many, many carsDespite my appre­ci­a­tion for cars as a trans­porta­tion mode, I was always hope­less at telling one make and mod­el from anoth­er. Then I took on an assign­ment to write about some high-pro­file vehi­cles, and I had to learn about their dis­tin­guish­ing char­ac­ter­is­tics.

Even with all that extra study, I still can’t author­i­ta­tive­ly iden­ti­fy those cars if I see them from the front. But a split-sec­ond glance at the shape of one from behind now tells me if it’s a Corvette or a Mus­tang. I guess I’m just bet­ter at nam­ing some­thing when I view it from the back­side.

Writ­ten pieces are the same for me: I can rarely come up with the right name for them until I’ve seen them through to the end. I have all sorts of titling tac­tics that are use­ful after the piece is writ­ten. I share those with stu­dents who are hav­ing trou­ble com­ing up with a title: Is there some­thing atten­tion-grab­bing that also reflects the tone of the piece? Is there some­thing quirky about the con­tents, or some great one-lin­er with­in, that could com­mand atten­tion at the top of the page? Is it meant to be infor­ma­tive, so the title should make that clear? Does the writer need to hint that it’s a mys­tery or an adven­ture or a fan­ta­sy, so that the piece attracts the right read­ers?

But here’s the fun­ny thing: as often as I tell stu­dents that I pre­fer to wait until I can see the entire shape of a piece before I title it, there are always those who ask me — beg me, real­ly — for per­mis­sion to write their title first. I’ve come to rec­og­nize that for some of them, writ­ing out the title is an impor­tant first step. A blank piece of paper is scary to them. But allow them to slap a title up top — and presto, they’ve claimed that piece of paper. They’ve told it, “Watch out — I have some­thing to say. It’s just going to take me a lit­tle while to get it all down.”

In oth­er words, some writ­ers find it help­ful to title a piece when they’re star­ing into its head­lights, while oth­ers find it bet­ter to wait until after they’ve watched its tail­lights speed by. Both approach­es can have their mer­its; to each mak­er their mod­el.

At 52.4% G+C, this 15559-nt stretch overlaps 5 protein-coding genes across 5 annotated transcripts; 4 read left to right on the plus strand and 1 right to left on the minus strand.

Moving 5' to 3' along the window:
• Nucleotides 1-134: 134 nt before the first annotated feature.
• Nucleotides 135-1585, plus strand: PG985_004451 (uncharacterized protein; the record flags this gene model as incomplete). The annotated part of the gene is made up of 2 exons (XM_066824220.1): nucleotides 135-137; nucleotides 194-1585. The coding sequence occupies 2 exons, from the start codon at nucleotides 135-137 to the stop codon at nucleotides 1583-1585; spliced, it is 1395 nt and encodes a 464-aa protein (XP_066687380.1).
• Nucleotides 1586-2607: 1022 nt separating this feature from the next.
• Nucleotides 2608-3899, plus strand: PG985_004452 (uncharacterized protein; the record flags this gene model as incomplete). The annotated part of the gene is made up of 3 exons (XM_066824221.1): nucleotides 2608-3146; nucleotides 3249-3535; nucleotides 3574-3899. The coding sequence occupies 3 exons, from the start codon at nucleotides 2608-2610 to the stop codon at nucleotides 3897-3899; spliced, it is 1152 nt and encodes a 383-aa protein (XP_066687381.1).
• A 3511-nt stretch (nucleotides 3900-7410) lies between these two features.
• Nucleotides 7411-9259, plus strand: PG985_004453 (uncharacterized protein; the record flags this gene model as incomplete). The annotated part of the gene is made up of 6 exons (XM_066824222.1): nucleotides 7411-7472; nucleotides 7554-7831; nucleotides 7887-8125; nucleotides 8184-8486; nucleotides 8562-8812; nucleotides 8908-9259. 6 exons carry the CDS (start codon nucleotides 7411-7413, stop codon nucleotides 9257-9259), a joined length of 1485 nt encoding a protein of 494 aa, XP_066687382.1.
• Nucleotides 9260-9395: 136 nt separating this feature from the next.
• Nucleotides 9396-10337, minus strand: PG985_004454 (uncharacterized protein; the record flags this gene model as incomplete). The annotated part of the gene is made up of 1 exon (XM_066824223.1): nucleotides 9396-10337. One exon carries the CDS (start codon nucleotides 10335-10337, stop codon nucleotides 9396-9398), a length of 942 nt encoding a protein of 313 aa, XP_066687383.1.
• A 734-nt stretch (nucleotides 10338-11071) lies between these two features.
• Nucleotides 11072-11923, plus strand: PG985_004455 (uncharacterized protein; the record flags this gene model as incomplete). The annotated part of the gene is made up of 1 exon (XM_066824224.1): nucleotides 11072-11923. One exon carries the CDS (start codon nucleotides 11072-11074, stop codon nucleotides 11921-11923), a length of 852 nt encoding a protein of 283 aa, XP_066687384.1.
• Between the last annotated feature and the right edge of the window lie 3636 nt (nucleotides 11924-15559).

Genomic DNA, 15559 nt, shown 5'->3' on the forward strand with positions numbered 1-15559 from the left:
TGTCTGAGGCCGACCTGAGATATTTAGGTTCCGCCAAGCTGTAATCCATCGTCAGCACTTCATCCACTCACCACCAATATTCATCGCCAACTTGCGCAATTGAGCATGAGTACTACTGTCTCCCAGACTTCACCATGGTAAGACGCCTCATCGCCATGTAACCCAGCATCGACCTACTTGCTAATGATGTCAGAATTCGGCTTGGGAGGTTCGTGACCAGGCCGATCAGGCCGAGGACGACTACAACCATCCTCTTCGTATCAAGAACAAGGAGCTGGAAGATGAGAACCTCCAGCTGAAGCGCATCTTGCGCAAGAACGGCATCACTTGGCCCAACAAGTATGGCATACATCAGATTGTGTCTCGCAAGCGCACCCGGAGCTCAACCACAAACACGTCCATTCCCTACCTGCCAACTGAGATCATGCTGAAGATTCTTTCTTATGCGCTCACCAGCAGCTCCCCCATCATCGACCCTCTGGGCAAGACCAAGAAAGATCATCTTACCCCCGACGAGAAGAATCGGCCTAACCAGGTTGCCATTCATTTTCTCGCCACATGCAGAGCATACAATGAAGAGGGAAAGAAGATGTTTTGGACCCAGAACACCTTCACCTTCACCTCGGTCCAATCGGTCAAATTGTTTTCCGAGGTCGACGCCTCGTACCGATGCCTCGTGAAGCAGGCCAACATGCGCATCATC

Potato Latkes

Potato Latkes

Whether you’re cel­e­brat­ing Hanukkah with these deli­cious treats or you’re a fan of pota­toes, you’ll want to add this easy recipe to your reper­toire. (from The Food Net­work)
Serv­ings: 4
Author: Michele Urvater


  • 1−1÷2 lbs rus­set pota­toes peeled
  • 14 cup fine­ly chopped shal­lots
  • 2 large eggs light­ly beat­en
  • 2 Tbsp flour or mat­zo meal may need more
  • 1−1÷2 tea­spoons salt and fresh­ly ground black pep­per
  • Veg­etable oil for fry­ing


  • In a food proces­sor grate the pota­toes. Line a sieve with cheese­cloth and trans­fer pota­toes to the sieve. Set sieve over a bowl, twist cheese­cloth into a pouch, squeez­ing out some mois­ture. Let mix­ture drain for 15 min­utes. After 15 min­utes, pour off liq­uid from the bowl but leave the white pota­to starch that set­tles in the bot­tom of the bowl.
  • To that starch add shal­lots, eggs, flour, 1−1÷2 tea­spoons of salt and fresh­ly ground pep­per. Return drained pota­toes to this mix­ture and toss to com­bine.
  • Pre­heat oven to 200 degrees. Line a bak­ing pan with paper tow­els. When you are ready to eat, in a large skil­let heat 14 inch of oil over medi­um high heat until hot. Drop heap­ing table­spoon­fuls of pota­to mix­ture and cook for 3 to 4 min­utes a side; latkes should be gold­en and crisp on both sides. Eat right away or keep warm in oven. Serve with apple­sauce or sour cream or cot­tage cheese mixed with sour cream.

I Have Some Bad News

Page Break Lynne Jonell


Skinny Dip with Caren Stelson

Caren Stelson

Caren Stel­son, author

We inter­viewed Caren Stel­son, first-time author, whose non­fic­tion book Sachiko: a Nagasa­ki Bomb Sur­vivor Sto­ry has received a good deal of pos­i­tive recog­ni­tion, includ­ing the longlist for the Nation­al Book Award and inclu­sion on many Best Books of 2016 lists. (Her name is pro­nounced just as you would say Karen.)